In our Junior Preschool our educators focus heavily on observing and analyzing children’s interactions with the environment, materials, and each other. Our teachers use these observations to recognize your child’s interests and create projections based on your child’s curiosity and their teachers’ intentions.
Educators observe your child develop their expressive language skills and witness an increase in their ability to remember events. Empathy, pretend play, and social roles are explored as teachers support your children as they navigate their first relationships and begin to create their own identity.
While their fine motor skills evolve the children dig and pour in the sensory table, paint, scribble, and express graphically on an easel, paper, or other materials. The world is full of things for children to discover as they move and dance to music, discover insects, leaves and flowers, and begin sorting and collecting things they find in the playground.
As your child grows in a safe and comfortable environment they are more open to take risks and be more autonomous. Independence becomes an evident milestone for two-year-olds. As they discover all the things they can do they want to do more things for themselves such as eating, washing hands, dressing themselves, and learning to use the toilet. Through various sensorial, fine motor, and gross motor experiences teachers encourage children to become self-sufficient. While your child becomes more vocal and begins to put sentences together, our teachers create opportunities for conversations to help expand your child’s comprehension and literacy skills.
The environment is arranged so that children are exposed to their written name, establish a daily flow, create peer relationships, understand emotions and start to express their thoughts and ideas in simple sentences. By encouraging communication between the children they begin to understand the dynamics of a classroom community.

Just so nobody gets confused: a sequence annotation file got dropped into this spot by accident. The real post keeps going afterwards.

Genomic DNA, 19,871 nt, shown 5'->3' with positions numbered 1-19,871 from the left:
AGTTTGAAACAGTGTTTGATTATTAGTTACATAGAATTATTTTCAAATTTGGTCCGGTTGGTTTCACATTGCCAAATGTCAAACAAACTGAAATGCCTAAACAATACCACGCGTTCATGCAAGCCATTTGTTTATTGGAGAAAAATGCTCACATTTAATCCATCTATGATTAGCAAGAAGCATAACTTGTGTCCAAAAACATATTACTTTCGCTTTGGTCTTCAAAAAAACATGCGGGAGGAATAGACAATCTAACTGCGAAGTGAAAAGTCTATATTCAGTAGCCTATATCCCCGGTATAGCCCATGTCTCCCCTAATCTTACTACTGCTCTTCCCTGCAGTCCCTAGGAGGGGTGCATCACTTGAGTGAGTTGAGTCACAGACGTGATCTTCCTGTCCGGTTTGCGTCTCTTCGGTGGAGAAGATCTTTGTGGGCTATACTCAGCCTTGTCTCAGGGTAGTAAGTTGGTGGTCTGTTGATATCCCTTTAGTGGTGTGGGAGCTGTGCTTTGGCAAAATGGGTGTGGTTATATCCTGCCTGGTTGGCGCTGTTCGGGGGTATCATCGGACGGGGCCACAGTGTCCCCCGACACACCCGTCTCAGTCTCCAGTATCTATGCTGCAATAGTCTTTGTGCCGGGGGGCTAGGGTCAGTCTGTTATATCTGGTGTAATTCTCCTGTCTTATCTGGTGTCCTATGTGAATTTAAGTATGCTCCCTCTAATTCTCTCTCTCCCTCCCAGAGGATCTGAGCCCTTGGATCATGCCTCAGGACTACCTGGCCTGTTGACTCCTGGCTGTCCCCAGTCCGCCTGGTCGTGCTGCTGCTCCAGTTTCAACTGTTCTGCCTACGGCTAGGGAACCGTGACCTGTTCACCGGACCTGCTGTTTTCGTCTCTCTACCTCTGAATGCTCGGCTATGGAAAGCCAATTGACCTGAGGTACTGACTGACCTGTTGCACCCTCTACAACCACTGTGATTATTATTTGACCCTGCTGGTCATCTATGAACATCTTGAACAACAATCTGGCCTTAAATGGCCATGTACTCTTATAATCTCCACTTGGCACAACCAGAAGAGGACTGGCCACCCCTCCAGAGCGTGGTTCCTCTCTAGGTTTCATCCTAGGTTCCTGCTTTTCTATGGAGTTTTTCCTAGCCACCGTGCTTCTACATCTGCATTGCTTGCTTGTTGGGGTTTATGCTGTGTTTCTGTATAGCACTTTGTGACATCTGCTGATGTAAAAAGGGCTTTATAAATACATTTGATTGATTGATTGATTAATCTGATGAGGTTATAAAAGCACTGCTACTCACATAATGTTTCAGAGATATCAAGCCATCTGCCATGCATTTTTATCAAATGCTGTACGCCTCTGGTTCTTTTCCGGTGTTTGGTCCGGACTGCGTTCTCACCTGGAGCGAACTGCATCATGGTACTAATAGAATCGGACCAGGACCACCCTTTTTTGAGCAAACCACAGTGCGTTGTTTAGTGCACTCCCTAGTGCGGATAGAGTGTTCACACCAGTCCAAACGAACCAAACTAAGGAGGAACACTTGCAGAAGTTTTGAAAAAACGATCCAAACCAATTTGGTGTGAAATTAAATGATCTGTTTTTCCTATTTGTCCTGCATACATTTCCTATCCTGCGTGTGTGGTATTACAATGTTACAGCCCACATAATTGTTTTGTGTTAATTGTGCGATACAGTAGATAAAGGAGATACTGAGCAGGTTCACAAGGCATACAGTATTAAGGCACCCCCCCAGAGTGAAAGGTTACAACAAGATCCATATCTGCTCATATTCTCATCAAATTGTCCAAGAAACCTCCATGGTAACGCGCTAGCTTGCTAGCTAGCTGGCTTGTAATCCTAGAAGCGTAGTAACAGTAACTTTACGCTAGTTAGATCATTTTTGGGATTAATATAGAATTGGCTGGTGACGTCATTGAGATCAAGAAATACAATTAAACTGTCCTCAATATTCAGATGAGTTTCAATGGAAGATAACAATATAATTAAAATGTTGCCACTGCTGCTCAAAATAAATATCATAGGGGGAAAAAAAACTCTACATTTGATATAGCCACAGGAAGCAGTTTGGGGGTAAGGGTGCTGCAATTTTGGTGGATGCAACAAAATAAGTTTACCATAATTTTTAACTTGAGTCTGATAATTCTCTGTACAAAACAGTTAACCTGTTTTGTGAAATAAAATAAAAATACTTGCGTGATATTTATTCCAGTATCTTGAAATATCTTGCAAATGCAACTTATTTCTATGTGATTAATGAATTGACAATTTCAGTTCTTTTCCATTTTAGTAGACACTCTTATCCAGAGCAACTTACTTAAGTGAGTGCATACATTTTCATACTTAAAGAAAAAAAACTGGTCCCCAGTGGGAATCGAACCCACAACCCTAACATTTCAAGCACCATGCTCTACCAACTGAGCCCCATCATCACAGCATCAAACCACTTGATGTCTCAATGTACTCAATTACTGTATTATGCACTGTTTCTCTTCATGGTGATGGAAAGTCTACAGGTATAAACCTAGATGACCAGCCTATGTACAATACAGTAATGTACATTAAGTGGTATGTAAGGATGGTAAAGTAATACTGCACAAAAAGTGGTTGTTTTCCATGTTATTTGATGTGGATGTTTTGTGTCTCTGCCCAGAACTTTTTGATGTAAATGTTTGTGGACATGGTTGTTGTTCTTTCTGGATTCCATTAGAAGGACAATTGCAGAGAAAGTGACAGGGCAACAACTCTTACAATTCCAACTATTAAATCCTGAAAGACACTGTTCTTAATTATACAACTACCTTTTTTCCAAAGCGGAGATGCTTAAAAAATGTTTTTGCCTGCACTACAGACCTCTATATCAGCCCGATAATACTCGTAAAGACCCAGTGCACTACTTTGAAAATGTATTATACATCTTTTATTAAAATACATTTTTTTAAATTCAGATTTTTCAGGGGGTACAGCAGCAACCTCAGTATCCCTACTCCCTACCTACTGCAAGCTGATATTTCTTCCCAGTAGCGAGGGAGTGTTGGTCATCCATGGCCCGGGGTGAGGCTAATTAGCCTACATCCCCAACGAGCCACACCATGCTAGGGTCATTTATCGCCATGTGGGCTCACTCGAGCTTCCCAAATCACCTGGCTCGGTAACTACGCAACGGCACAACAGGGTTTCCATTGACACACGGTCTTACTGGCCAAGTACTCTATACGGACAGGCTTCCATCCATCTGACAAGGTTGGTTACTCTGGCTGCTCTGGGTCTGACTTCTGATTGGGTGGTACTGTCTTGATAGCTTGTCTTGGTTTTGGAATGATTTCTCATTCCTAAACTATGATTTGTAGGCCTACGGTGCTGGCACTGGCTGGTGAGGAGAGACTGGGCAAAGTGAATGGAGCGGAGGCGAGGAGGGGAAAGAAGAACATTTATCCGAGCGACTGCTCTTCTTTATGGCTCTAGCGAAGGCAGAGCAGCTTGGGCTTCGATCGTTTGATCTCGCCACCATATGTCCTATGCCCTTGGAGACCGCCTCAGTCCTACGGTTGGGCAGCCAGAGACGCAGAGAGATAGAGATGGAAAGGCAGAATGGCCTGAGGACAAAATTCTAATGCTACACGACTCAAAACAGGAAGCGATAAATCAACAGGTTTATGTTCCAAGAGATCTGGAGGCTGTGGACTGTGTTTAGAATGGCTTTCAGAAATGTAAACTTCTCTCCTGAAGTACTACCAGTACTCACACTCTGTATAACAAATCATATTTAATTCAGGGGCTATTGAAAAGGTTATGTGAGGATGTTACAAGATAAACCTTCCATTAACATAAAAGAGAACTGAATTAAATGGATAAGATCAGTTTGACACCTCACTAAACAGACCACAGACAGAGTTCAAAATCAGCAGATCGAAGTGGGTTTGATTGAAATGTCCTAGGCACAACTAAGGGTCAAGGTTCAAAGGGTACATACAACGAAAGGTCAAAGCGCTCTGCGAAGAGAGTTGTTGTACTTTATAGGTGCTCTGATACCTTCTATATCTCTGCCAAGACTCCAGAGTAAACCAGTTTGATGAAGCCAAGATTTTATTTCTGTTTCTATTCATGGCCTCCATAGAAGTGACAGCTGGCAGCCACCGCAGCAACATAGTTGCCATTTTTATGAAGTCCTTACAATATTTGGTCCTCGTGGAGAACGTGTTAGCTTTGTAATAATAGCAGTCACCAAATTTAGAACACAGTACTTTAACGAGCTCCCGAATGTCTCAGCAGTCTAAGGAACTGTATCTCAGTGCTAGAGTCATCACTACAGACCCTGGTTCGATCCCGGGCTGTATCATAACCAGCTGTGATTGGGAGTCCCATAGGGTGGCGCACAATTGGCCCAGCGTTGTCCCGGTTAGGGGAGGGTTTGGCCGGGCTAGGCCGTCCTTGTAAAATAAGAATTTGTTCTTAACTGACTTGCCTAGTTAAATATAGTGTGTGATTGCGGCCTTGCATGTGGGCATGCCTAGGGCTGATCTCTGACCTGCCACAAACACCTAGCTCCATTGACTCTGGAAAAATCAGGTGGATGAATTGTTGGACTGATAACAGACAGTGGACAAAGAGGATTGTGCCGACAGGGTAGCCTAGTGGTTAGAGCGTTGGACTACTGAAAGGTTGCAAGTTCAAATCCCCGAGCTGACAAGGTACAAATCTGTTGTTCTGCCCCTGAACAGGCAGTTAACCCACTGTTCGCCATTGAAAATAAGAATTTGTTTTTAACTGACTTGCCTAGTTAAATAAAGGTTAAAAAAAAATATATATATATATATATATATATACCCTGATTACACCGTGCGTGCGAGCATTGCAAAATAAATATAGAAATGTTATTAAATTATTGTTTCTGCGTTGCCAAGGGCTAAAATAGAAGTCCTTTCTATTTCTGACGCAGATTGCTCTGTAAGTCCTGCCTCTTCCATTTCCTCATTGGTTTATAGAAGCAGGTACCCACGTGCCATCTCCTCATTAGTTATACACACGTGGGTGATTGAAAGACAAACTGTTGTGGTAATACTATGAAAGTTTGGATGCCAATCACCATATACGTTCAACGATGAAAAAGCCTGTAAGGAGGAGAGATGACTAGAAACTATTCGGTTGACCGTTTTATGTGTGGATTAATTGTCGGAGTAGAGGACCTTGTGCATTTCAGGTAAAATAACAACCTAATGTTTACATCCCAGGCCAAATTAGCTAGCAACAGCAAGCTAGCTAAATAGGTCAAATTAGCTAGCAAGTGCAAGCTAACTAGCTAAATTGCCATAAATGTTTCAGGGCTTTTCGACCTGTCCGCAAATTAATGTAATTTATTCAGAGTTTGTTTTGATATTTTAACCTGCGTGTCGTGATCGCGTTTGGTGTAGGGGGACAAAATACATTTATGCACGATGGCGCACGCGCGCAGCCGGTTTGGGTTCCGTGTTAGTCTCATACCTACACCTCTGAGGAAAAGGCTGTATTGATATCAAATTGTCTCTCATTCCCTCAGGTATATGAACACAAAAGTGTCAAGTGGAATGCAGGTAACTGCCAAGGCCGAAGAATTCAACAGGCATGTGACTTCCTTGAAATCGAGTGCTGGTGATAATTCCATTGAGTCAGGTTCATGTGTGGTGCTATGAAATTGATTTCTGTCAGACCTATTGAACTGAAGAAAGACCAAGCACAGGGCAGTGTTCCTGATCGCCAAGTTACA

Our educators share stories that help build new vocabulary and also instill the interest to read. The teachers connect stories with objects and events in children’s lives so that they may begin to understand that print and pictures have a meaning.
A variety of opportunities are offered for children to experiment with art and drawing as they are able to make lines, zigzags, make a series of scribbles and begin to give meaning to the symbols they create. Educators create a rich environment to offer various possibilities to recognize common symbols, some letters, sometimes the first letter of their names, and drawing lines that begin looking like letters and shapes.
Educators begin to ask open-ended questions and plan brainstorming discussions to encourage children to verbalize their ideas and promote conversations amongst them. During these discussions the teachers take notes or make recordings to document children’s thinking. As children create theories and ask questions projects begin to emerge. Through projects children develop cognitive skills such as problem solving, collaboration, understanding cause and effect, sharing and how to be a member of a group.